“My dear friend (Vartanov)… should you like the (screenplay) Desert, together we could make a masterpiece…”
—Artavazd Peleshian (1984)
Artavazd Peleshyan’s Seasons of the Year (1975), a film-essay about the contradiction and the harmony between man and nature, was the the 2nd and the last collaboration with Mikhail Vartanov, who had directed Autumn Pastoral (1971) from Peleshian’s screenplay. In the Seasons of the Year (1975), for the first time, Artavazd Pelechian did not use any archival footage thanks to Vartanov’s exquisite cinematography and his wizardry in the lab. The film was shown at the Berlin International Film Festival (Berlinale), the Venice International Film Festival La Biennale, TIFF and the International Documentary Film Festival of Amsterdam IDFA.
Peleshian’s Seasons of the Year (1975) is one of the 3 most important documentary films made in Armenia, along with Sergei Parajanov‘s Hakop Hovnatanian (1967) and Vartanov‘s Paradjanov: The Last Spring (1992). Seasons of the Year (1975) was voted by BFI British Film Institute’s Sight and Sound among the Greatest Films of All Time as well as the separate poll of the Greatest Documentaries of All Time.
The crew of the 30 minute black and white documentary, also known as Four Seasons, Seasons of the Year, Tarva Yeghanakner, Времена года, Vremena Goda, and Seasons, reportedly included Tigran Mansurian (Mansuryan), who had worked with Parajanov, Vartanov and Peleshian.
The creator of the “distance montage,” Artavazd Peleshian (Артавазд Пелешян, Արտավազդ Փելեշյան), one of the key Soviet documentarians, removed the boundaries of feature and documentary films, editing both sequences as a real poetical unity – it was a new step in the development of film editing. Even Peleshian’s student work The Earth of the People (1966) and The Begining (1967) shot at VGIK, the world’s oldest film school in Moscow, were awarded numerous prizes and he gained recognition among filmmakers, such as Jean-Luc Godard. Artavazd Pelechian is the author of a range of theoretical works, including his 1988 book “Moyo kino” (“My Cinema”).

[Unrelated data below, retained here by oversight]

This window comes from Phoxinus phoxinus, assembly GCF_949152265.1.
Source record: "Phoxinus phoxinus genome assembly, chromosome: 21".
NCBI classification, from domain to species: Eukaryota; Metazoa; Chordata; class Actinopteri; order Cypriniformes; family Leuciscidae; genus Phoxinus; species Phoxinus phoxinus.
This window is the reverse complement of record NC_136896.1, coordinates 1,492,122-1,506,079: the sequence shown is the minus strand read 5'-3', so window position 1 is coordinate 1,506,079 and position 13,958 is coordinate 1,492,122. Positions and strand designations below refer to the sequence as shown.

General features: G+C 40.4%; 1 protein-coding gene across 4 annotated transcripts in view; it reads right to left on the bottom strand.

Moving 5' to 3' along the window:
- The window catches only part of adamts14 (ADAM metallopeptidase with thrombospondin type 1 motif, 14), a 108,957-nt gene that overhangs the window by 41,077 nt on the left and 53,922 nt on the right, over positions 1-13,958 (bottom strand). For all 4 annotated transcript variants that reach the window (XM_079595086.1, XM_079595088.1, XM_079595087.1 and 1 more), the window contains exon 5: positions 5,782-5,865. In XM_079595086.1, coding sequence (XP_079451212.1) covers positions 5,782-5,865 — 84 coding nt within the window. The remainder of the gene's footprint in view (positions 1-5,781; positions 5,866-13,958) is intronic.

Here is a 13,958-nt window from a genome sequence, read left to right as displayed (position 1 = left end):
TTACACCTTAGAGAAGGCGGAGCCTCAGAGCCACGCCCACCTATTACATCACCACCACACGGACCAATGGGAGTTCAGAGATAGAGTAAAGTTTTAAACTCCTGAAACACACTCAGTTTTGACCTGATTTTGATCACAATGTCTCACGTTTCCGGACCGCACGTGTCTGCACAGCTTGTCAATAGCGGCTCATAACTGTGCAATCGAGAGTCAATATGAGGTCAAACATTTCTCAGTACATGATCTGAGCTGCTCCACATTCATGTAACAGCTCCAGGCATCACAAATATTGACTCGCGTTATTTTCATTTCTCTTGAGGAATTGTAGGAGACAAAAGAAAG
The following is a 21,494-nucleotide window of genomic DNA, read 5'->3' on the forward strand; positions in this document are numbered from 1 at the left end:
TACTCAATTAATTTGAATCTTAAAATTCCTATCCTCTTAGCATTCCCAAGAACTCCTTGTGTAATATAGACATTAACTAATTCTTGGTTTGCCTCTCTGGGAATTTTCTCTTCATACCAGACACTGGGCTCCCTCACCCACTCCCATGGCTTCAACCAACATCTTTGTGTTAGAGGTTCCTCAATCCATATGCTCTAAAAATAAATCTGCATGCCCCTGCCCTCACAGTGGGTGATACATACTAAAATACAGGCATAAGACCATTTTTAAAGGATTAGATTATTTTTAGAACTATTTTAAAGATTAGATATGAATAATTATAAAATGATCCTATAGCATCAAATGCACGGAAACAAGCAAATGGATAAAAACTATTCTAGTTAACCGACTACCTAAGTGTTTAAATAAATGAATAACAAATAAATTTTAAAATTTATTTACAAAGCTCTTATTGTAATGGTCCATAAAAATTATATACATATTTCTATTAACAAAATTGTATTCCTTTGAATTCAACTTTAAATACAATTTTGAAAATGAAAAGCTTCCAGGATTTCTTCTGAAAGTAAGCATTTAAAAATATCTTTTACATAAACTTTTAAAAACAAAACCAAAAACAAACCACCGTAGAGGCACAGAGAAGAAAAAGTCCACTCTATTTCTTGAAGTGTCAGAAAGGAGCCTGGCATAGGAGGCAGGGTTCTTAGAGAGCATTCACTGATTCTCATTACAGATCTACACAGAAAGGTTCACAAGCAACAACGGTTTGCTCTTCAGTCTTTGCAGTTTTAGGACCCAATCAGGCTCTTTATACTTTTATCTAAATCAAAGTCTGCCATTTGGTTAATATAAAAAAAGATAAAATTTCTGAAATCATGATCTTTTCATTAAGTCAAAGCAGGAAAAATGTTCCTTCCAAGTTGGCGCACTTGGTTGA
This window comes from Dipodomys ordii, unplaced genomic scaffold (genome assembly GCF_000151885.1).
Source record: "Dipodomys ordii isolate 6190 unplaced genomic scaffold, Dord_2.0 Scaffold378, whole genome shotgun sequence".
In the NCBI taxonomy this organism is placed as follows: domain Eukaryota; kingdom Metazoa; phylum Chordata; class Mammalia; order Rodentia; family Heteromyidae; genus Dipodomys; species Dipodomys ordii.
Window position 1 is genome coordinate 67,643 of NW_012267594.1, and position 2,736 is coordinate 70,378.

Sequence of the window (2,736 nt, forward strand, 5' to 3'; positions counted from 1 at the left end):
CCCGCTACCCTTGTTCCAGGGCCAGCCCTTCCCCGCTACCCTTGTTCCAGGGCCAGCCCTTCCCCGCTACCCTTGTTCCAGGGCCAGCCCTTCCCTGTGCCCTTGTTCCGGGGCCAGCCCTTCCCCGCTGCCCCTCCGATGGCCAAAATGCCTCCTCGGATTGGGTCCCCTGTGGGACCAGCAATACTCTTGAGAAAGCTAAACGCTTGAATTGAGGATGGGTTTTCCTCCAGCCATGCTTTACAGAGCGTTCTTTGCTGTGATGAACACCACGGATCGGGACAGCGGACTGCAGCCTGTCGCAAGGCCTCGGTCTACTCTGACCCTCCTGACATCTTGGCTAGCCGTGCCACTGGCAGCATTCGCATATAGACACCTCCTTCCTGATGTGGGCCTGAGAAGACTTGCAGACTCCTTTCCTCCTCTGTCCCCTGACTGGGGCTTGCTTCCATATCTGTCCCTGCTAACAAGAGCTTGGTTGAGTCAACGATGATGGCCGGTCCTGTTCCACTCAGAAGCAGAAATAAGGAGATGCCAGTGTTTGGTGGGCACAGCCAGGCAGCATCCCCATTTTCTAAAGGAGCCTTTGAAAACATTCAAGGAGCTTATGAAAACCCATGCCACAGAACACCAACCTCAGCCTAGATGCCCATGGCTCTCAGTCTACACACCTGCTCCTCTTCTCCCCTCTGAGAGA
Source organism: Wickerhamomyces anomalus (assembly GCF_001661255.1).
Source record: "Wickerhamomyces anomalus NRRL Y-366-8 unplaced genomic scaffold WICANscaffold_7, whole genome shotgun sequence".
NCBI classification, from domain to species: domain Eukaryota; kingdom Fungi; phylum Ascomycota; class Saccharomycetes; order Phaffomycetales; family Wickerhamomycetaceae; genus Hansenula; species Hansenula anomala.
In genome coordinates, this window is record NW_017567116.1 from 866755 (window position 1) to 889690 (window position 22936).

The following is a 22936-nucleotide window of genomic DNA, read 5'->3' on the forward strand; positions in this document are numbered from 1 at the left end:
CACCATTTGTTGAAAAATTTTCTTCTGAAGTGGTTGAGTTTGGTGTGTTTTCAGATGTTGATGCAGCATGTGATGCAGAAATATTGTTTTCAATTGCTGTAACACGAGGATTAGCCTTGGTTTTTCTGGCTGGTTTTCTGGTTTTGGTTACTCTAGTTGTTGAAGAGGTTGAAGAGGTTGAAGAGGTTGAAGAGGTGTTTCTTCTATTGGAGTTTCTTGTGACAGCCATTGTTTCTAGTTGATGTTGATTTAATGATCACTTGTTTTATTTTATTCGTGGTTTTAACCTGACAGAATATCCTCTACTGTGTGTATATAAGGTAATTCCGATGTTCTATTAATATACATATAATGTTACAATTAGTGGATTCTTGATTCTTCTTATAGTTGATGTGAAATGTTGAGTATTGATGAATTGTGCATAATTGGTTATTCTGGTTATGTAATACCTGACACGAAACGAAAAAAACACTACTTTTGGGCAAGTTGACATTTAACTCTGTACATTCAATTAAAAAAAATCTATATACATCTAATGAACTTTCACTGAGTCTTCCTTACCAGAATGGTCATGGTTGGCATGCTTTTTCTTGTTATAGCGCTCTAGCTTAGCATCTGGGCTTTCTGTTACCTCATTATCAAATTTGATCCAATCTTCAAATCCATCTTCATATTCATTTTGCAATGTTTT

Artavazd Ashoti (Ashotovich) Peleshyan (Peleshian, Peleshian, Pelešjan) was born on the 22nd of February, 1938 in Leninakan, Armenia, Soviet Union (USSR). Peleshian studied at the legendary Russian film school VGIK from 1963 to 1968 and now lives in both Armenian capital Yerevan and Russian capital Moscow.
ARTAVAZD PELESHIAN (ARTUR PELECHIAN) FILMOGRAPHY:
MOUNTAIN VIGIL (1964)
About the struggle of man’s will and muscles against nature, about the rock-climbers who prevent landslides and eliminate their consequences. Director Artavazd Peleshian. (10 min)
THE EARTH OF THE PEOPLE (1966)
Praises human life and work, the everlasting beauty and expression of human thought. Directed by Artvazd Pelechian. Black and White (10 min)
THE BEGINNING (1967)
Philosophical essay about the October Revolution of 1917 in Russia, its influence on the destiny of the world in the 20th century. Director Artavazd Peleshian. Black and White
Explores the identity and fate of the Armenian nation. Directed by Artavazd Pelechian. Black and White (30 min).
Artavazd Pelechian’s perception of the inhabitants of the Earth. (10 min).
SEASONS OF THE YEAR (1975)
Artavazd Peleshian’s outstanding look at the co-existence of nature and people, lensed in black and white by Mikhail Vartanov. Music: Vivaldi’s Four Seasons and Armenian folk. (30 min).
OUR CENTURY (1983)
In Artavazd Peleshian’s first film in 8 years, a man paves his own way to his own soul through an intellectual quest, tragedies of nations and personal drama. The road moving through the cosmic distances is a flight into one’s internal world. This flight and this drama are revealed in this philosophical film-poem. Artavazd Peleshian’s longest film. (47 min).
LIFE (1992/1993) (color)
About the beginning of life from labor pains and birth and about its symbolic meaning. Artavazd Peleshian’s first color picture (7 min).
Artavazd Peleshyan returned to black and white in this documentary. (10 min)
LA NATURE (2021)
Pelechian’s first film about nature since his masterpiece Four Seasons (1975) — where for the first time he’d used no archive footage in favor of the exquisite cinematography by the late Mikhail Vartanov — La Nature marks Peleshian’s return to the use of archival and found footage to depict his favorite subject.